The Secret (Financial) Lives of Rural Residents – What Every Market Researcher Needs to Know

> Posted by Jacqueline Urquizo, Independent Consultant
Microfinance institutions (MFIs) have many questions to consider when developing new products. What are the future clients doing now?  What are their motives? What characteristics can help segment clients into appropriate groups? How large is the clientele?  Are there enough potential clients to warrant introducing a new product? How likely are clients to change specific behaviors? Are there key relationships between savings, credit and insurance needs?
We need answers to these questions to design products that respond to the market’s needs and are economically viable for institutions to provide. My research into how clients interact with financial services, The Financial Behavior of Rural Residents: Findings from Five Latin American Countries, looks at exactly these questions.
Many of the findings are intriguing. I was excited, for instance, to find that for many clients, the amount they save is more closely related to the objective for which they are saving than with their socioeconomic level.
I have no doubt that some of the findings described in the report are known to those who work close to the rural market; other findings perhaps are new. The purpose of the report  was to aggregate  the findings on consumer behaviors in one place that can serve as a resource to help the MFIs forecast demand, build a map of consumer beliefs for marketing purposes, and set up baselines to measure product performance.
Certainly the study reveals the need to develop better credit offerings for the rural market. It also showed how often the potential clients combine credit and savings to reach their objectives. Also, the study shows different ways of savings that we need to keep in mind when developing a product, especially the fact that saving is not always done little by little as, on average, 25 percent of the sample save from extra income received in one large lump sum, for example from a crop sale.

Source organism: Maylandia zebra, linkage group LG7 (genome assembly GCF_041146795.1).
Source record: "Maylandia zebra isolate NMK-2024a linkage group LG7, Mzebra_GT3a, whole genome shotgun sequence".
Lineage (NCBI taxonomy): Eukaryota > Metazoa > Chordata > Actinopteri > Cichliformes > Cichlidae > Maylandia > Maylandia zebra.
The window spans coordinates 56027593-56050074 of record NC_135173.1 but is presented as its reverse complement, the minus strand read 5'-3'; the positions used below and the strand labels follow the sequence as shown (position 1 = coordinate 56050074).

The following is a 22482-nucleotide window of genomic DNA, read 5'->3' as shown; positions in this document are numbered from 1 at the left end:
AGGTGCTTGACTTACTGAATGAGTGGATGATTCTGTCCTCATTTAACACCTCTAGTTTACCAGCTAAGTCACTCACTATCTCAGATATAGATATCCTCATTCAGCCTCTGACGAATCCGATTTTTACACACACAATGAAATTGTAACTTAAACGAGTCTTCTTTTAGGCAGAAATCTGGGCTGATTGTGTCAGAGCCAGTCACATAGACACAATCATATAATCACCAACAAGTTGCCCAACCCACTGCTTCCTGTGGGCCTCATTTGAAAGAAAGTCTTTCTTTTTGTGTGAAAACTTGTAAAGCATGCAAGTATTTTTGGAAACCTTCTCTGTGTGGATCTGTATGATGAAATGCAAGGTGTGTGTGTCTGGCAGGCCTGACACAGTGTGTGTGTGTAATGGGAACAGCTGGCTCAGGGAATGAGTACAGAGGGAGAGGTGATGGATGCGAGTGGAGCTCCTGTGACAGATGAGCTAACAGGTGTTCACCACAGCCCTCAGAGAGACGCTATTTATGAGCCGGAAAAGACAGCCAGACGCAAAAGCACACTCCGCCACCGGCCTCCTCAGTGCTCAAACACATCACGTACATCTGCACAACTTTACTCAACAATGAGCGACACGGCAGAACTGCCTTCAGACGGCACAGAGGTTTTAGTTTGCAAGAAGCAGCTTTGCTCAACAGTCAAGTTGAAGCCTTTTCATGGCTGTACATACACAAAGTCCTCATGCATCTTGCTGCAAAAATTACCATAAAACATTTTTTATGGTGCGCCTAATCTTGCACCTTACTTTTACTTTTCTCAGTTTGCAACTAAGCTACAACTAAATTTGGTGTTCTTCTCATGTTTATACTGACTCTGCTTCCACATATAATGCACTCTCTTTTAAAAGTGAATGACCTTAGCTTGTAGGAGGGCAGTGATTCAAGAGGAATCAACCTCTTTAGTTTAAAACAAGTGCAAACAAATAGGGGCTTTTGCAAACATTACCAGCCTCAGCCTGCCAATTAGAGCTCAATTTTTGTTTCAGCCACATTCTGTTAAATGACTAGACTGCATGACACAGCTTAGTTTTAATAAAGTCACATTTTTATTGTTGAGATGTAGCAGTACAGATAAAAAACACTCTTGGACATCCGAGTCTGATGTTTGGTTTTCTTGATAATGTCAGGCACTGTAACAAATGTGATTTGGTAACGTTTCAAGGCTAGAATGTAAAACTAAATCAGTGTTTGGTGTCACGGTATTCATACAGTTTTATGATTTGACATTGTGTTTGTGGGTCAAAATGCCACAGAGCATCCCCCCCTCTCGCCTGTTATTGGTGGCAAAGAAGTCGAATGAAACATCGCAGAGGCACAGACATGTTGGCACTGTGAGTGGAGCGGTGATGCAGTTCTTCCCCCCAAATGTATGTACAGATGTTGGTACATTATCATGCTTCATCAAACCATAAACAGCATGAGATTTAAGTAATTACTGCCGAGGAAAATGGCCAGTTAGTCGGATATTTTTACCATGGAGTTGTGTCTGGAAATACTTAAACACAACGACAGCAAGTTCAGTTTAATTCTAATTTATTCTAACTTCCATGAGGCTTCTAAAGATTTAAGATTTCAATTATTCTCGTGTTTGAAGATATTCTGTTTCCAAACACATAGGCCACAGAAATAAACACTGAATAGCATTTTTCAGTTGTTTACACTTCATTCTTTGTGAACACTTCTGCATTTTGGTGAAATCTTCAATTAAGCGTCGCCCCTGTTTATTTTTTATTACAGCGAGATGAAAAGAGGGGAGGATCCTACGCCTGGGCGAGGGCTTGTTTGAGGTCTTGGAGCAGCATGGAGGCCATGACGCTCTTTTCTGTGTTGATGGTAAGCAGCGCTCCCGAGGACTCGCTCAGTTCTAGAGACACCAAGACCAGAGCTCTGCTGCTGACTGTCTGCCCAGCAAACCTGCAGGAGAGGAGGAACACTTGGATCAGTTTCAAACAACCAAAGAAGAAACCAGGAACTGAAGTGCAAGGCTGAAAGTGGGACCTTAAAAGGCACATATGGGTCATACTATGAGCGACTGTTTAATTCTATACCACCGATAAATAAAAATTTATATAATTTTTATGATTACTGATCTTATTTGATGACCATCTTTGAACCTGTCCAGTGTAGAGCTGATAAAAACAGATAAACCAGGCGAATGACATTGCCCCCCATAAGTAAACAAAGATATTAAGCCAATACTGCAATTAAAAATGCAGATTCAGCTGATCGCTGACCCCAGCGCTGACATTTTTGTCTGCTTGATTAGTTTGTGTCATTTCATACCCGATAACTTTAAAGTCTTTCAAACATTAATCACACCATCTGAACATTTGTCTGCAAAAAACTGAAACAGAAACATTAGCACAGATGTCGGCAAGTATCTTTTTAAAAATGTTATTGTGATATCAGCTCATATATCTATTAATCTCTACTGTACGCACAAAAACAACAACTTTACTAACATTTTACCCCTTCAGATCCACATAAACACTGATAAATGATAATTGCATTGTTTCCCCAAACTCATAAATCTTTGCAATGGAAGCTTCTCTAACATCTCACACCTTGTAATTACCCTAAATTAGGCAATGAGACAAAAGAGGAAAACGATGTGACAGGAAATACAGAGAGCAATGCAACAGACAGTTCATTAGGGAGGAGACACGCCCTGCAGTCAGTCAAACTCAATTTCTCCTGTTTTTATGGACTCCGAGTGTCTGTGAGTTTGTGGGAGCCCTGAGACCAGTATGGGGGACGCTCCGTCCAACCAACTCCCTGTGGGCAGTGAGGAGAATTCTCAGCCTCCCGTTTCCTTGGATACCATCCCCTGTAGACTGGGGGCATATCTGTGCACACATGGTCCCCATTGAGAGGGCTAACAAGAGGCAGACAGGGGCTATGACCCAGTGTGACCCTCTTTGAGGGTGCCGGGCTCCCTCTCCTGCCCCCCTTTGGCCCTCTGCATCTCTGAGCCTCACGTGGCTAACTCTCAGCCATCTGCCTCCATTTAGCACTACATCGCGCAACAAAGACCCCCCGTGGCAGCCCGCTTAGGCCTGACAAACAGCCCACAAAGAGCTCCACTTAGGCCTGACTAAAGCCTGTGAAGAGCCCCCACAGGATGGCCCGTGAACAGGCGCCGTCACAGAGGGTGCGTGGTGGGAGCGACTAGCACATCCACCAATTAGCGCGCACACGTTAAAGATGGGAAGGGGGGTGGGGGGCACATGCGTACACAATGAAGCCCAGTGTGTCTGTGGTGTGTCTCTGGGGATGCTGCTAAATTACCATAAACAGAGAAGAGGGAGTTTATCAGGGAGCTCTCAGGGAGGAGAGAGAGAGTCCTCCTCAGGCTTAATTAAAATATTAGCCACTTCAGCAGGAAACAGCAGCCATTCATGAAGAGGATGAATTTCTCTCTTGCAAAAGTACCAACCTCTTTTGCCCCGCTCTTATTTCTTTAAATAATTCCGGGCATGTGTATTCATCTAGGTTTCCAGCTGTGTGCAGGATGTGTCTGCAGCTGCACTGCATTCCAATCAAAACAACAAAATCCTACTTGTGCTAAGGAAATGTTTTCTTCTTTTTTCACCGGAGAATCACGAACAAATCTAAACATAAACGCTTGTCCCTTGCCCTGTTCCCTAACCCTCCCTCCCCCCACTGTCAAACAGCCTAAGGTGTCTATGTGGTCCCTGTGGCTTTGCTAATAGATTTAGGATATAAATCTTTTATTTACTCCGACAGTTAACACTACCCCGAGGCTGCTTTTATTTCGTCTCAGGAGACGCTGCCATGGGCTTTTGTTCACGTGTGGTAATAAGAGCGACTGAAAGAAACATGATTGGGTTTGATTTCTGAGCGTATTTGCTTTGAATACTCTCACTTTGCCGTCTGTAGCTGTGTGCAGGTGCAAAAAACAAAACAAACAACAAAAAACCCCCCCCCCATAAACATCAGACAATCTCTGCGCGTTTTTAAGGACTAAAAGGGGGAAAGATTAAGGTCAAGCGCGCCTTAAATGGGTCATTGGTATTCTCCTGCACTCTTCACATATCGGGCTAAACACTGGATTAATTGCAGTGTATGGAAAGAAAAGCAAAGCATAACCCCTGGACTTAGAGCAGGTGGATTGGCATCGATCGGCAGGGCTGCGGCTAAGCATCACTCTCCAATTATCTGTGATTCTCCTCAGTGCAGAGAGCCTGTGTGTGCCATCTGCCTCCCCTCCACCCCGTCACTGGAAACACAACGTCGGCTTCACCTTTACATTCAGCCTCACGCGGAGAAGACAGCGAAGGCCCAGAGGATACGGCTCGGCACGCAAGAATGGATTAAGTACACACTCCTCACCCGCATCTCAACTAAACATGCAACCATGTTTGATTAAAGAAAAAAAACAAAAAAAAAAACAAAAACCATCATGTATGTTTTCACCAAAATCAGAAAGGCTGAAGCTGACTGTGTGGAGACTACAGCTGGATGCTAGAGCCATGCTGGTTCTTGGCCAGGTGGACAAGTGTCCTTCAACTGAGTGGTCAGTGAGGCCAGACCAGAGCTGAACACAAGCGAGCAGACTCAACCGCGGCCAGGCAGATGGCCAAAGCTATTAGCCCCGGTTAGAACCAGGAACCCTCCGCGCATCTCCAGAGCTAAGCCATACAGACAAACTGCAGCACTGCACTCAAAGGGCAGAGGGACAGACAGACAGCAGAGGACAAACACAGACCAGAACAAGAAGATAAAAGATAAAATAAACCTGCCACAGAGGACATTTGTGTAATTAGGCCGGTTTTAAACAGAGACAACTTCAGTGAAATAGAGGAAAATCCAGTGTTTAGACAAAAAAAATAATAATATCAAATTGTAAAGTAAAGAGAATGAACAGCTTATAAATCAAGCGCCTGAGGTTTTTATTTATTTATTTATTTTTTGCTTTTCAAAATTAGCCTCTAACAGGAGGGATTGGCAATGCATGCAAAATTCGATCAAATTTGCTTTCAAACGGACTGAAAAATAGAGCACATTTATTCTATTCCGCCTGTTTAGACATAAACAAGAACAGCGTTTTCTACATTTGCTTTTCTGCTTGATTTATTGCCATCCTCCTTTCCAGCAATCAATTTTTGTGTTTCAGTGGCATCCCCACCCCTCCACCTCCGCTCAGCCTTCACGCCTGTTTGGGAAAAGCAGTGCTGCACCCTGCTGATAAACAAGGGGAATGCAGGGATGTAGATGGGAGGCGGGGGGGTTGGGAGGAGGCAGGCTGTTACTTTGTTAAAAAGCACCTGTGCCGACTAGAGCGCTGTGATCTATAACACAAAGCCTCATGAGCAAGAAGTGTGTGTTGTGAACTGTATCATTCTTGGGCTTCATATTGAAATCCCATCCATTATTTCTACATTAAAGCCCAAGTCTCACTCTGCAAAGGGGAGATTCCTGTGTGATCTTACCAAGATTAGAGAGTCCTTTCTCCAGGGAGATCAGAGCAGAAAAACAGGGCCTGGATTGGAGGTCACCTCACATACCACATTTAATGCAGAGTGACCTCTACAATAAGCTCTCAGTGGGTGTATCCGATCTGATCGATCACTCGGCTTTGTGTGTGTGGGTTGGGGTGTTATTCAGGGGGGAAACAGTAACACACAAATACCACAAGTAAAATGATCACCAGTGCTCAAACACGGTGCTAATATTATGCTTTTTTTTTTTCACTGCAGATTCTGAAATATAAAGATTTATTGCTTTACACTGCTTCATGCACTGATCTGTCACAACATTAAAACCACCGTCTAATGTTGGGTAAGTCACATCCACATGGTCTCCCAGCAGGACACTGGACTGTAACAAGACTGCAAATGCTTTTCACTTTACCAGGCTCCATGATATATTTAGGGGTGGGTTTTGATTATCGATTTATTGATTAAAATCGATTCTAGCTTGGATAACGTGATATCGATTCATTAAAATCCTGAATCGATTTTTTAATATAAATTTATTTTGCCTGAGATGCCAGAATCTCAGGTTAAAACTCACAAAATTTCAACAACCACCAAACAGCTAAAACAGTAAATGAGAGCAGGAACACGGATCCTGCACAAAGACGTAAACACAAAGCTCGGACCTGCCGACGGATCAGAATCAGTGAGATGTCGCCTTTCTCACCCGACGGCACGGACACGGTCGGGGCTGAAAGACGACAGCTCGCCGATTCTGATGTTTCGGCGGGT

I’m inclined toward the idea of having a metric of the level of commitment to savings in specific markets. The study found that 13 percent of consumers set aside savings before spending newly acquired income. However, 60 percent of the target market saves after spending.  They set aside what is left over after paying their expenses. “Saving before spending” indicates that the individual is prioritizing savings before all else. As a market gets more accustomed to saving we should expect to see more people “save before they spend”. From what I know about other regions, I suspect that this style of saving is higher in Asia and Africa.
There is still more to research and learn about rural households.  I recently spent time visiting a livestock trade market in rural Colombia. I found many interesting similarities between this market and stock exchange markets; but instead of stocks and bonds there are cows and pigs. I would love to investigate and develop ways to increase liquidity in rural markets.  Two examples of low liquidity in the financial lives of the rural poor: livestock is used as an investment and currency at the same time, and the present consumption of households typically relies on their future income after harvest.  Developing financial tools to facilitate greater liquidity would address an important financial need. I was thinking of forms of factoring (microfactoring?) or mechanisms using the concept of warehouse receipts. Could technology help to make these ideas work?
In a similar vein, it is noticeable that insurance services underlie the success of other financial products, especially for farmers because of the inherent risks in agriculture.  Insurance makes it easier to take on credit and supports long-term planning— both of which are essential for rural households.  With accident insurance, for example, households might use part of their backup savings for investment rather than as a form of insurance.
I hope others are able to build on these findings and deepen our understanding of how financial service providers can better address client needs.
Image Credit: Accion

Jacqueline Urquizo is an independent consultant working on Market and Consumer Intelligence, Strategic Marketing and Product Development for low income markets. Formerly, she was the Product Development Team Leader and Market Intelligence Senior Director at Accion.


 
 
 
Have you read?
The Financial Behavior of Rural Residents in Latin America
Understanding Savings Behavior: A Comment on “The Financial Behavior of Rural Residents”
What Do We Really Know About Financial Behavior in Rural Areas?

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